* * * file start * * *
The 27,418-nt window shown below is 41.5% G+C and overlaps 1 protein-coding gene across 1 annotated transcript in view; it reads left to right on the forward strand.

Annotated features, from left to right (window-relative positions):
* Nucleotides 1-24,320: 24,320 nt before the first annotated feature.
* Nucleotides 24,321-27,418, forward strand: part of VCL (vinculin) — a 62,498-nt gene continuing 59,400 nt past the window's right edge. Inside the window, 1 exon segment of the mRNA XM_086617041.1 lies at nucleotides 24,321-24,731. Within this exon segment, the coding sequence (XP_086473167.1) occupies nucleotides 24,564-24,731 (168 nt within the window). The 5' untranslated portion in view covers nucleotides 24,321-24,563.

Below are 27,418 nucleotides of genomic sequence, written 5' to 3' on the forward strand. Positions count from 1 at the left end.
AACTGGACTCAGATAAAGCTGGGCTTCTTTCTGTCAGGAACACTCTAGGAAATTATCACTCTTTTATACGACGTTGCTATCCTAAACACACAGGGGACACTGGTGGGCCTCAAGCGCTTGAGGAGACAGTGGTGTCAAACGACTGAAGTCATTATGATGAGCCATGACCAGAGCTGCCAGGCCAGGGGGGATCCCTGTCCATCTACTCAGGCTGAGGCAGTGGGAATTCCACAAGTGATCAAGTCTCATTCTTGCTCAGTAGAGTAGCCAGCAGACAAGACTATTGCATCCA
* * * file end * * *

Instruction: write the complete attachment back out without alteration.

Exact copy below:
The 27,418-nt window shown below is 41.5% G+C and overlaps 1 protein-coding gene across 1 annotated transcript in view; it reads left to right on the forward strand.

Annotated features, from left to right (window-relative positions):
* Nucleotides 1-24,320: 24,320 nt before the first annotated feature.
* Nucleotides 24,321-27,418, forward strand: part of VCL (vinculin) — a 62,498-nt gene continuing 59,400 nt past the window's right edge. Inside the window, 1 exon segment of the mRNA XM_086617041.1 lies at nucleotides 24,321-24,731. Within this exon segment, the coding sequence (XP_086473167.1) occupies nucleotides 24,564-24,731 (168 nt within the window). The 5' untranslated portion in view covers nucleotides 24,321-24,563.

Below are 27,418 nucleotides of genomic sequence, written 5' to 3' on the forward strand. Positions count from 1 at the left end.
AACTGGACTCAGATAAAGCTGGGCTTCTTTCTGTCAGGAACACTCTAGGAAATTATCACTCTTTTATACGACGTTGCTATCCTAAACACACAGGGGACACTGGTGGGCCTCAAGCGCTTGAGGAGACAGTGGTGTCAAACGACTGAAGTCATTATGATGAGCCATGACCAGAGCTGCCAGGCCAGGGGGGATCCCTGTCCATCTACTCAGGCTGAGGCAGTGGGAATTCCACAAGTGATCAAGTCTCATTCTTGCTCAGTAGAGTAGCCAGCAGACAAGACTATTGCATCCA